- Promote content on social media: Promoting your content on social media is also a good start. The more people are exposed to your site, the greater your chance of getting them to link to it.
- Conduct email outreach: Look up professionals in your industry. Maybe a trade publication would benefit from an article you wrote, or a blogger might share your infographic in their related content.
If you’d like to learn more about this element of off-page SEO, check out these resources:
- Must-Have Link Building Tools
- The 10 Commandments of Link Building
- What Are Backlinks? (And How to Earn Backlinks)
7. Track SEO rankings, conversions, and more
When it comes to how to do SEO on your own, it’s more than optimizing your website — it’s also tracking your performance. How do you know if what you’re doing is working and if it’s contributing to your organization’s bigger objectives?
A website analytics platform like GA4 can help you answer this question because it’ll track the following:
- Organic visits
- Organic conversions
Similarly, Google Search Console will help you track the following:
- Organic search result rankings
- Organic search result impressions
- Organic search result clicks
What if you’re looking for more, though?
For example, if you’re a lead-based business, how do you know if a website conversion became a sale? For that, you’ll need a platform that can sync your marketing data (like a GA4 conversion) with your sales data (like a CRM lead status update).
The good news is these platforms already exist! One example is MarketingCloudFX.
With a platform like MarketingCloudFX, you can:
- Attribute SEO-driven conversions to sales
- Re-purpose organic traffic for email marketing and pay-per-click (PPC) campaigns
- Get a customer relationship management (CRM) software, Nutshell, for free
- Determine which SEO content has delivered the highest return on investment (ROI)
- And more
For small-to-midsized businesses (SMBs), MarketingCloudFX is a fantastic fit. In comparison, larger companies will benefit from a marketing automation platform like Marketo, and startups will benefit from growing their traffic (and business) first.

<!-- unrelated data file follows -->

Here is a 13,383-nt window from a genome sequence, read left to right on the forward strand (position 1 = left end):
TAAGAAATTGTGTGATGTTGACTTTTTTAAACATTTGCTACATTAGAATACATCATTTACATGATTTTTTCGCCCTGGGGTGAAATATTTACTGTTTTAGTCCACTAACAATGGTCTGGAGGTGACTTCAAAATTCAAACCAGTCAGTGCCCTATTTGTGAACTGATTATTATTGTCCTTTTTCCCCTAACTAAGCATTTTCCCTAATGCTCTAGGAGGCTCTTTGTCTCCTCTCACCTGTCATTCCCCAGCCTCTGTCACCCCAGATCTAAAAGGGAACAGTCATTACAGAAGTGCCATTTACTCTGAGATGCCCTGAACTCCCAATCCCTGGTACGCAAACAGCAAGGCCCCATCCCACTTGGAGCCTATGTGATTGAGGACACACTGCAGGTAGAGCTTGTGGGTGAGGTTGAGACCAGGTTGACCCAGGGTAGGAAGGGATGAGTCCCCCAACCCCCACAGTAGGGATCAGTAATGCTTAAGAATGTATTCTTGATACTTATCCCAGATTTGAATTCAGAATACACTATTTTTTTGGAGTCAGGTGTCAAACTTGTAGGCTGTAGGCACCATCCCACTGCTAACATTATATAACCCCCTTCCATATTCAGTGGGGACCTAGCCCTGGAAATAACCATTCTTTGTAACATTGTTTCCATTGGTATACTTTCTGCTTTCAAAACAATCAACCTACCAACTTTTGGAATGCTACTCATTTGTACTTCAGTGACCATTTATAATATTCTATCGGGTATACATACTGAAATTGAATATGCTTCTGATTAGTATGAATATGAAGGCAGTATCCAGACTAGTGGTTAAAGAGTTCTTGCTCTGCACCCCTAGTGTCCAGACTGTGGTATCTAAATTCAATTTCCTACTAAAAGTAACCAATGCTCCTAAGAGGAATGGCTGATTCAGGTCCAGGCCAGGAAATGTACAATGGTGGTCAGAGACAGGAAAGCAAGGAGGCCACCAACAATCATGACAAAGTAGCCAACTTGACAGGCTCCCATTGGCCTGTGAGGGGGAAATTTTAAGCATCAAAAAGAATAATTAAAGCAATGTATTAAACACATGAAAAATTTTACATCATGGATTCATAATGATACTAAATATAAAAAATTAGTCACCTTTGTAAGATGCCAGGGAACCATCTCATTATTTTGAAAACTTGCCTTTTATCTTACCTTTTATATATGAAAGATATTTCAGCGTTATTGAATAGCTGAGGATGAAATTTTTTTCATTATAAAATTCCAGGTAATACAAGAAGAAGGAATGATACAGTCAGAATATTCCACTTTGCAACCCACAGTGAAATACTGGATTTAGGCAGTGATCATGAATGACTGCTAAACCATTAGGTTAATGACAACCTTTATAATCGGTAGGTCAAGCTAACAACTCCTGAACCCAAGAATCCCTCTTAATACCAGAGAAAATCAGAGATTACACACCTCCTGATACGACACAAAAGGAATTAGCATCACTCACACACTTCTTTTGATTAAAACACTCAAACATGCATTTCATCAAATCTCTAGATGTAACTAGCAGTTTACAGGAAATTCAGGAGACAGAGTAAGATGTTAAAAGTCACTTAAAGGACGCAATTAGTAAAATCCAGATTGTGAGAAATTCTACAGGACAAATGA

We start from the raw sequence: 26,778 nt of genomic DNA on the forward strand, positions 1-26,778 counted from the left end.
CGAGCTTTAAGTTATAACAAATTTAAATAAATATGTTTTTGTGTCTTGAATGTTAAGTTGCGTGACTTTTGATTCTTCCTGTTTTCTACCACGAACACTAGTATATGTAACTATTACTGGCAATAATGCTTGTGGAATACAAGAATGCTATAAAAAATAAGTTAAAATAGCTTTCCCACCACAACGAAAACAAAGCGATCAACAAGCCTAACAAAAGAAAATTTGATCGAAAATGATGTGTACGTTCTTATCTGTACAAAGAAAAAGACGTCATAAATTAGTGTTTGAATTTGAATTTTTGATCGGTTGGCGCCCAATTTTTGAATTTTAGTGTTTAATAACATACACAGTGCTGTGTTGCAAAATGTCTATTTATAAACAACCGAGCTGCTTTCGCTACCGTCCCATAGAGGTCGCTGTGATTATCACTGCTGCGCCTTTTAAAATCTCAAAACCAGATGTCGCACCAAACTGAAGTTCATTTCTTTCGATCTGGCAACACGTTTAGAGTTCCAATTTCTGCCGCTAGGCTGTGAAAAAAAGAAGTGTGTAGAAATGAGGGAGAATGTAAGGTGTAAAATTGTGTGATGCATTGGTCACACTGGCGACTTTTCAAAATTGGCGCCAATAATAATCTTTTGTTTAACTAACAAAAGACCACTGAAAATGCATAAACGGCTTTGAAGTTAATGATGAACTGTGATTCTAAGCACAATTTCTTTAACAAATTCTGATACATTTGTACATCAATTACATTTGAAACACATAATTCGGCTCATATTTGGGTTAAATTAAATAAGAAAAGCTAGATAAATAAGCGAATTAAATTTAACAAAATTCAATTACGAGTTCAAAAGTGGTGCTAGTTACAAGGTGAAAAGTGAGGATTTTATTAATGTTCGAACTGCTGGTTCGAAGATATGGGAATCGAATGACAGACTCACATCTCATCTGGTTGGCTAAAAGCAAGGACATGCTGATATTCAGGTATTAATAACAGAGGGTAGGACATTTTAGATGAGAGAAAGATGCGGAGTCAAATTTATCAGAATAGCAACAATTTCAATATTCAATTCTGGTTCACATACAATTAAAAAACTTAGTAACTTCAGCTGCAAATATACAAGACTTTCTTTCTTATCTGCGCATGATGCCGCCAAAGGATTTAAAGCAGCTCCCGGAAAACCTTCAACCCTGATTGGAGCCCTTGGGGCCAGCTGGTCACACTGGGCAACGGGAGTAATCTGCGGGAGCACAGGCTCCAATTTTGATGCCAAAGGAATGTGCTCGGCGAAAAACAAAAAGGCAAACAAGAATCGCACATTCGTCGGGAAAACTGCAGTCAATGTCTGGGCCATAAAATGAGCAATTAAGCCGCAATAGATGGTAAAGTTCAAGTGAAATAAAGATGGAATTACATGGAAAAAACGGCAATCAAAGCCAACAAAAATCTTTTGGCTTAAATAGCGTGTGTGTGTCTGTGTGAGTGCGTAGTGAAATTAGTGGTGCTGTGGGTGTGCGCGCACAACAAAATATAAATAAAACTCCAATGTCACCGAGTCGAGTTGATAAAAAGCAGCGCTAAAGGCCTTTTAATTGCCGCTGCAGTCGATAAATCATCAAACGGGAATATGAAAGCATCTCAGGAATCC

If you’d like to learn more about tracking SEO’s bottom-line performance, check out these resources:
- How to Measure SEO’s ROI
- How to Calculate and Improve Your Website’s ROI
- Marketing Automation for Small Businesses [Guide]
8. Continue learning SEO
Can you do SEO yourself? Yes — but you need to commit to ongoing learning.
Search engine optimization is evolving, with search results and search algorithms changing every year. While some changes are more subtle, others have a massive impact, like Google’s Medic Update on the health care sector.
That’s why it’s critical to continue growing your SEO knowledge. Some great resources include:
- [Podcast] Search Off the Record from Google
- [Blog] Google Search Central
- [YouTube] Google Search Central
If you’re wondering, yes, WebFX also has some SEO resources our clients’ love, including:
And that’s how to do your own search engine optimization. Now, you’re ready to take on the SERPs!
FAQs about DIY SEO
If you’re looking to learn more about DIY SEO, check out our FAQs:
What is SEO?
SEO in digital marketing stands for search engine optimization. Search engine optimization is the practice of optimizing your website to appear in relevant search results, like on Google or Bing. When you do SEO yourself, you use multiple skills, like research, writing, coding, and even collaboration.
If you want to learn more about the basics of SEO, check out our SEO playlist on our YouTube channel.
What are the types of SEO?
There are three core types of SEO:
- On-page SEO: On-page SEOinvolves elements on your site you control, like the title tag and meta description that show up in the search results and the text and multimedia content throughout your site.
- Off-page SEO: Off-page SEO involves your website’s reputation on the web. Attracting backlinks from other reputable sites (especially reputable sites in your industry) signals to search engines that people trust your website, which can improve your rankings in search results.
- Technical SEO: Technical SEO involves elements on your site you control, but that might require collaboration with your development team. Common technical SEO elements include page speed, XML sitemaps, a robots.txt file, and structured data.
Besides these three types of SEO, there are a few specialized SEO types:
- Local SEO: Local SEO focuses on your presence in localized search results, like “pizza near me.” If you do SEO yourself, you’ll concentrate on claiming and optimizing local listings, like Google Business Profile and Bing Local, and creating localized content for your site.
- Ecommerce SEO: Ecommerce SEO focuses on your product listings, helping them reach (and convert) more shoppers online. Some ecommerce SEO tactics include optimizing site architecture, eliminating duplicate content, and improving product multimedia.
- Voice SEO: Voice SEO focuses on attracting more voice search traffic to your site. If you optimize your site for voice searches, you’ll often optimize existing content to better answer questions concisely.
What are the best SEO tools for beginners?